Opinion: The struggle with comparison


Ava Bert

Teen scrolls through social media

Ava Bert, Contributing Writer

Growing up, the media and television put so much pressure on the “high school experience.” As movies romanticized these rather stressful four years and people on social media posted the highlights of their high school life, they neglected to mention the mass amounts of stress that has come with it. The more I grew, so grew my desire for the life of my much older sisters. I wanted nothing more than to be the highly advertised, independent, and free spirited teenager seen on screen.

Despite the relatively optimistic anticipation around our teen years, once I got here, that anticipation left me feeling rather empty as I was met with a much less exciting high school experience. I found that instead of spending my Saturday nights partying, I locked myself in my room as a poor attempt of recharging my usually depleted social battery.

I’d spend countless hours scrolling on my phone mindlessly because for me, it was an escape. Ironically, the very thing I sought for comfort, was keeping me at my lowest. Although this routine made me feel almost ashamed of my life, still I sat helplessly allowing complete strangers to shove their seemingly perfect lives down my throat.

Regardless of the obvious conclusion that these were nothing more than snippets of what could truly be an unremarkable life, I found it nearly impossible not to compare it to mine. I wasn’t funny enough, not pretty enough, not happy enough. For the life of me, I could not get out of my head.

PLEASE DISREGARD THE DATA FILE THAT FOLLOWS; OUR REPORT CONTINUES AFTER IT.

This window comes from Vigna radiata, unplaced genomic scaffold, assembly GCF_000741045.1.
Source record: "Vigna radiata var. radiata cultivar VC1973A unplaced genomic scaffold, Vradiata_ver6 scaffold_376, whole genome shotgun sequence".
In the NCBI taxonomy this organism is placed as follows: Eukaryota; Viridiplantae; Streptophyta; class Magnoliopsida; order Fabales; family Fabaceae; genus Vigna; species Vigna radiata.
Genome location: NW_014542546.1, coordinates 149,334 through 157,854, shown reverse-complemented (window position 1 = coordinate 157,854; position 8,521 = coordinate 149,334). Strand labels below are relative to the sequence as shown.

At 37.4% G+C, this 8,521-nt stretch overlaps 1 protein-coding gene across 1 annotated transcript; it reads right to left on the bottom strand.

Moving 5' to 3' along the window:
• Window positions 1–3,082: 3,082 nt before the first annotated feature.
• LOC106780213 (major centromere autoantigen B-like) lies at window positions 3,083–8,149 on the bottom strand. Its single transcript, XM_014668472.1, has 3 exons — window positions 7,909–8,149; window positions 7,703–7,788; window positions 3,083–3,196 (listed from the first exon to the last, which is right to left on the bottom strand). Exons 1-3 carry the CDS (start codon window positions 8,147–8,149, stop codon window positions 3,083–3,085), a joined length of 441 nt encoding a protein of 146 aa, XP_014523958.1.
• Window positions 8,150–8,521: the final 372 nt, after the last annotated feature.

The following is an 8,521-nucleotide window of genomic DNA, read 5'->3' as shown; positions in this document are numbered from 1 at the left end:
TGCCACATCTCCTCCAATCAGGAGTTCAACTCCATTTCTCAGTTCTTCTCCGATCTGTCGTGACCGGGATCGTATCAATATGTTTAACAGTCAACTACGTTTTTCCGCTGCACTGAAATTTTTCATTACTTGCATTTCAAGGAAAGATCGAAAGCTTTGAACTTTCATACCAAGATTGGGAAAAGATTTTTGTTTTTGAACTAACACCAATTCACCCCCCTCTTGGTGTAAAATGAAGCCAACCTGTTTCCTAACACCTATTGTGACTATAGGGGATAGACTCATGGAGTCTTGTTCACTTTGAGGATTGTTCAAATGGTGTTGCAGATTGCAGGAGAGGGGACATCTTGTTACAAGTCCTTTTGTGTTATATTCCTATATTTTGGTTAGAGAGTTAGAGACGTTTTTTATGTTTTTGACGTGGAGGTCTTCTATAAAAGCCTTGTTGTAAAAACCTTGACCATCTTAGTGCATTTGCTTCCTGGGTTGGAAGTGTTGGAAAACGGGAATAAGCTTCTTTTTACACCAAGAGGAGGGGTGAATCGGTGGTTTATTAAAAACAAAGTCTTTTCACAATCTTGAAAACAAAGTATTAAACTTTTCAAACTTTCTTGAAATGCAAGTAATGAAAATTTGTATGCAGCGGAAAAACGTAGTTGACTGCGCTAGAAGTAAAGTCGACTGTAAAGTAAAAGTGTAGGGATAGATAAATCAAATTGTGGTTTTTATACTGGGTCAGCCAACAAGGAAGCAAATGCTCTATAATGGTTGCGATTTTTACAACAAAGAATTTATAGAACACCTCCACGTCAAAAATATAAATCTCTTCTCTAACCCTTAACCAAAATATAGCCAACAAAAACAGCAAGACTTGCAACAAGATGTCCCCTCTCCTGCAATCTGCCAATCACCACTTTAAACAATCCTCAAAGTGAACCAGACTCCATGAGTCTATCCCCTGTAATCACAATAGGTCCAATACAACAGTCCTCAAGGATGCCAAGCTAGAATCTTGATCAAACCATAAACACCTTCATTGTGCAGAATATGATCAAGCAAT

One day though, I posted a video reminiscing about my summer. My friend told me, “Ava, you have such a beautiful life.” Suddenly, it clicked.

It’s fake. Everything is fake, and I was contributing.

Despite the unhappiness I felt towards my life, to others, my life was beautiful. After what some would consider over-analyzing what she had said, I began to realize she was right.
Hardly ever do we talk about the effect that social media has on teenagers’ perception of their reality. With these videos and pictures manipulating the life of influencers, teenagers often find disappointment in both their lives, and themselves.

While it is easy to say that this is the fault of the media, we are the media. With that, comes a certain sense of responsibility. The expectations we place on ourselves, and each other are unrealistic, unmotivating, and unfair. It is up to us if we would like to change that.

In life, we face challenges, and losses, and sometimes we are forced into situations that we don’t necessarily want to be in. And although gratitude is still something I struggle with, I’ve come to understand that in order to recognize the beauty in life we must cherish the little moments we may otherwise forget.

The laughs we share with each other, the funny shapes that clouds make, or the comfort of a warm drink while the Texas heat begins to turn cold. It is these moments that we must learn to treasure.